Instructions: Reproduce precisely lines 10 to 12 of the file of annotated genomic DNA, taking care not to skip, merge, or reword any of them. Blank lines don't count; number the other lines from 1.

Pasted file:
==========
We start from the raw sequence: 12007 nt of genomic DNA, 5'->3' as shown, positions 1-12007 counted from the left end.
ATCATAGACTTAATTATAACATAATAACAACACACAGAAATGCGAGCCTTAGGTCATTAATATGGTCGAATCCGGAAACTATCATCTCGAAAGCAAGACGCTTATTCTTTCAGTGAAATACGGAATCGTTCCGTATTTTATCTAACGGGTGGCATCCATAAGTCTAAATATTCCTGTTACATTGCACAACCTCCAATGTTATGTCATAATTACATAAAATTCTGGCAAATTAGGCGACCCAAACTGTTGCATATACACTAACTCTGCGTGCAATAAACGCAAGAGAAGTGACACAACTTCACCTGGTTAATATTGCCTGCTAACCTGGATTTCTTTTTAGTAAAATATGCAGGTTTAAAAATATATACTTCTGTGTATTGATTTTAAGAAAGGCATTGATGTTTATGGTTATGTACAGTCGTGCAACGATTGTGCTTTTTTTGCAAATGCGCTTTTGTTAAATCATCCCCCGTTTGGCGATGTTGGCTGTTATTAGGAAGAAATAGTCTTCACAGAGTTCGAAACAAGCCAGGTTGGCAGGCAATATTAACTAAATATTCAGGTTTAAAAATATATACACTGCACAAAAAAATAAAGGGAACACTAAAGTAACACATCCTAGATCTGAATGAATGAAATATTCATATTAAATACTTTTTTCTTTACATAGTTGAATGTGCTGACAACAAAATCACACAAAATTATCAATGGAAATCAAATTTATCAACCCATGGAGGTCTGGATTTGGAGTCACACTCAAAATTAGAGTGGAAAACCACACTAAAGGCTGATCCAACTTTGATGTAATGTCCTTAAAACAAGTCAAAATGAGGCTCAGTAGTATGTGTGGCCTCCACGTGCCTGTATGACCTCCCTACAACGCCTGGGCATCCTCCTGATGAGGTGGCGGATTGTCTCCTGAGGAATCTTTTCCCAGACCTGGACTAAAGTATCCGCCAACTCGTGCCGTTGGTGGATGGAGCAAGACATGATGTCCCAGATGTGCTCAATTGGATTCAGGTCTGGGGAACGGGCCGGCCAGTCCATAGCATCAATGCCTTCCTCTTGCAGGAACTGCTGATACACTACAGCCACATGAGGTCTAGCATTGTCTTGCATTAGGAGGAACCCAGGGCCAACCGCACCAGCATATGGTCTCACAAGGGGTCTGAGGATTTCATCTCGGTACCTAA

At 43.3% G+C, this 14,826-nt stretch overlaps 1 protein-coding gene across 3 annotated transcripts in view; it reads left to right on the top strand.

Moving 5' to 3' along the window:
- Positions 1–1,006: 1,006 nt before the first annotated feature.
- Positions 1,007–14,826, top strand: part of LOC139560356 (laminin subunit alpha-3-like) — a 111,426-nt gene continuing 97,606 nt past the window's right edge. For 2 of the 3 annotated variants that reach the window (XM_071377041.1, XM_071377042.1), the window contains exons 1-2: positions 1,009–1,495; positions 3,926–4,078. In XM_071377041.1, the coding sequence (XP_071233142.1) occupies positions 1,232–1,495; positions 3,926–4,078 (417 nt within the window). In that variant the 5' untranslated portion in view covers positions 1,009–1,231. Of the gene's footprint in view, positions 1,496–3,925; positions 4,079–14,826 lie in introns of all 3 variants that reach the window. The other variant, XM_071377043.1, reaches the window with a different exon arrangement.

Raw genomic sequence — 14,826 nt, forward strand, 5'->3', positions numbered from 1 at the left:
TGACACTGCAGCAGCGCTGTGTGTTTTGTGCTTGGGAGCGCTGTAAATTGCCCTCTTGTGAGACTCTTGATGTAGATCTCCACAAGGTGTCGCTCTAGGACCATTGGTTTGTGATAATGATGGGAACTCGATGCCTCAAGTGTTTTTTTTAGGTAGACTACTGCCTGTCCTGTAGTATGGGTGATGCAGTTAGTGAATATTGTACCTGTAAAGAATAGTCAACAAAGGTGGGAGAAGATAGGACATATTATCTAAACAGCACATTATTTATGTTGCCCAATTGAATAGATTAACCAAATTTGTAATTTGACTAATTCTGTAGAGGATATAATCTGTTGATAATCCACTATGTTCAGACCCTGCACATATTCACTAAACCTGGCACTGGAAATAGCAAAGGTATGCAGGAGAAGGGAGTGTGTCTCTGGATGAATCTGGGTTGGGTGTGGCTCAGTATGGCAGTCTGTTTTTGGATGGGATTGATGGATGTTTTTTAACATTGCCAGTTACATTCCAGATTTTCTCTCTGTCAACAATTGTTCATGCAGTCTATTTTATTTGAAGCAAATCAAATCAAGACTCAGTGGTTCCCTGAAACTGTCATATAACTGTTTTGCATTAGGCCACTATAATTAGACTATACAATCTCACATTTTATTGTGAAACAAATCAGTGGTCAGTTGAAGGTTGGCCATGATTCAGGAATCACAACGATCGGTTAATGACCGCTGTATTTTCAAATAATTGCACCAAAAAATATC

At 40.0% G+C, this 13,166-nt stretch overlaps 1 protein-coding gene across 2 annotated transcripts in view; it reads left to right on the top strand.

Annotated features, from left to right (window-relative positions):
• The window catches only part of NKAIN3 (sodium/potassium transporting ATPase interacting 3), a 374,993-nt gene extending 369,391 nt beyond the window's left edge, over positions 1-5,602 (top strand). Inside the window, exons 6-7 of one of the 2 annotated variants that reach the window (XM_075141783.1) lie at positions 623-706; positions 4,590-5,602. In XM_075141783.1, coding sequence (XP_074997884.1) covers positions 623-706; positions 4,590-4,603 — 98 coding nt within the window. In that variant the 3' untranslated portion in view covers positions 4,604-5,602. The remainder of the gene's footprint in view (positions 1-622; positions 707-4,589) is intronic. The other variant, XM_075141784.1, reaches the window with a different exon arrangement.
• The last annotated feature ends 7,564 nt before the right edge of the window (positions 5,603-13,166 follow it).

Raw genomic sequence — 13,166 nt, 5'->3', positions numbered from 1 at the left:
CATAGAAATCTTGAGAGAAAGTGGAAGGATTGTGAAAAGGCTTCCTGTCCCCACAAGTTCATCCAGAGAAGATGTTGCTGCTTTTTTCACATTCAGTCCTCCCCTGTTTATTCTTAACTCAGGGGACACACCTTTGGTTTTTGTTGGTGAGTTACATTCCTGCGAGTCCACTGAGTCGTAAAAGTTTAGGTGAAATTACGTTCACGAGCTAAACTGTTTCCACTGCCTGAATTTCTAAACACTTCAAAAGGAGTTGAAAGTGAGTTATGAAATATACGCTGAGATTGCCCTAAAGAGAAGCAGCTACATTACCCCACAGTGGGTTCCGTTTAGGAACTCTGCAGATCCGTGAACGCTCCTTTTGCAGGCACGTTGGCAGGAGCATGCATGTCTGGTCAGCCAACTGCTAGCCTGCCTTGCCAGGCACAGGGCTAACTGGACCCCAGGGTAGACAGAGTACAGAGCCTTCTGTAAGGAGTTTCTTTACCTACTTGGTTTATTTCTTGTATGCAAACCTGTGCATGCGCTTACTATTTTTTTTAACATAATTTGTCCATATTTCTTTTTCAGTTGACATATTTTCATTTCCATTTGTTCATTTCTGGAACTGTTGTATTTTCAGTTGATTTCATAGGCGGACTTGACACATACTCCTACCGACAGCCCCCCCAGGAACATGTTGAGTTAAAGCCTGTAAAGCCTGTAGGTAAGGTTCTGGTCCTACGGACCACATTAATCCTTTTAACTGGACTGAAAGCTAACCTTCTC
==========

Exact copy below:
Annotated features, from left to right (window-relative positions):
• The window catches only part of NKAIN3 (sodium/potassium transporting ATPase interacting 3), a 374,993-nt gene extending 369,391 nt beyond the window's left edge, over positions 1-5,602 (top strand). Inside the window, exons 6-7 of one of the 2 annotated variants that reach the window (XM_075141783.1) lie at positions 623-706; positions 4,590-5,602. In XM_075141783.1, coding sequence (XP_074997884.1) covers positions 623-706; positions 4,590-4,603 — 98 coding nt within the window. In that variant the 3' untranslated portion in view covers positions 4,604-5,602. The remainder of the gene's footprint in view (positions 1-622; positions 707-4,589) is intronic. The other variant, XM_075141784.1, reaches the window with a different exon arrangement.
• The last annotated feature ends 7,564 nt before the right edge of the window (positions 5,603-13,166 follow it).